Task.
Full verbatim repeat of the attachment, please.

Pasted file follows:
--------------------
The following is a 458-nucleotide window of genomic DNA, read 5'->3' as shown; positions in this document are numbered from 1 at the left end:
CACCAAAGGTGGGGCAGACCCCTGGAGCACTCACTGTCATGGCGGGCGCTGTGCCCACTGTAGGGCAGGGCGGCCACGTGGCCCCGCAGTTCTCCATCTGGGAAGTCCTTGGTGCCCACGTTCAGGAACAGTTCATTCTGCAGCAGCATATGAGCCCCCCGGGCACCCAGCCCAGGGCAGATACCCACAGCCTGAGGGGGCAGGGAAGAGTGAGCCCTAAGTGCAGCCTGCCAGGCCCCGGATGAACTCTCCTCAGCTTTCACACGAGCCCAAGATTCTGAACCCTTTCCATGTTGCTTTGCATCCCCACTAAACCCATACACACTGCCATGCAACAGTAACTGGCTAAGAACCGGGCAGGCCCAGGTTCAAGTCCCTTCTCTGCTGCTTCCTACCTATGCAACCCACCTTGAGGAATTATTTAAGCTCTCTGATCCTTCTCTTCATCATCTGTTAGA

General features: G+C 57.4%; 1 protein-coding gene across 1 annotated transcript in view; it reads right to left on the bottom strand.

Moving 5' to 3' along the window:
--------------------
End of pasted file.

The following is a 458-nucleotide window of genomic DNA, read 5'->3' as shown; positions in this document are numbered from 1 at the left end:
CACCAAAGGTGGGGCAGACCCCTGGAGCACTCACTGTCATGGCGGGCGCTGTGCCCACTGTAGGGCAGGGCGGCCACGTGGCCCCGCAGTTCTCCATCTGGGAAGTCCTTGGTGCCCACGTTCAGGAACAGTTCATTCTGCAGCAGCATATGAGCCCCCCGGGCACCCAGCCCAGGGCAGATACCCACAGCCTGAGGGGGCAGGGAAGAGTGAGCCCTAAGTGCAGCCTGCCAGGCCCCGGATGAACTCTCCTCAGCTTTCACACGAGCCCAAGATTCTGAACCCTTTCCATGTTGCTTTGCATCCCCACTAAACCCATACACACTGCCATGCAACAGTAACTGGCTAAGAACCGGGCAGGCCCAGGTTCAAGTCCCTTCTCTGCTGCTTCCTACCTATGCAACCCACCTTGAGGAATTATTTAAGCTCTCTGATCCTTCTCTTCATCATCTGTTAGA

General features: G+C 57.4%; 1 protein-coding gene across 1 annotated transcript in view; it reads right to left on the bottom strand.

Moving 5' to 3' along the window: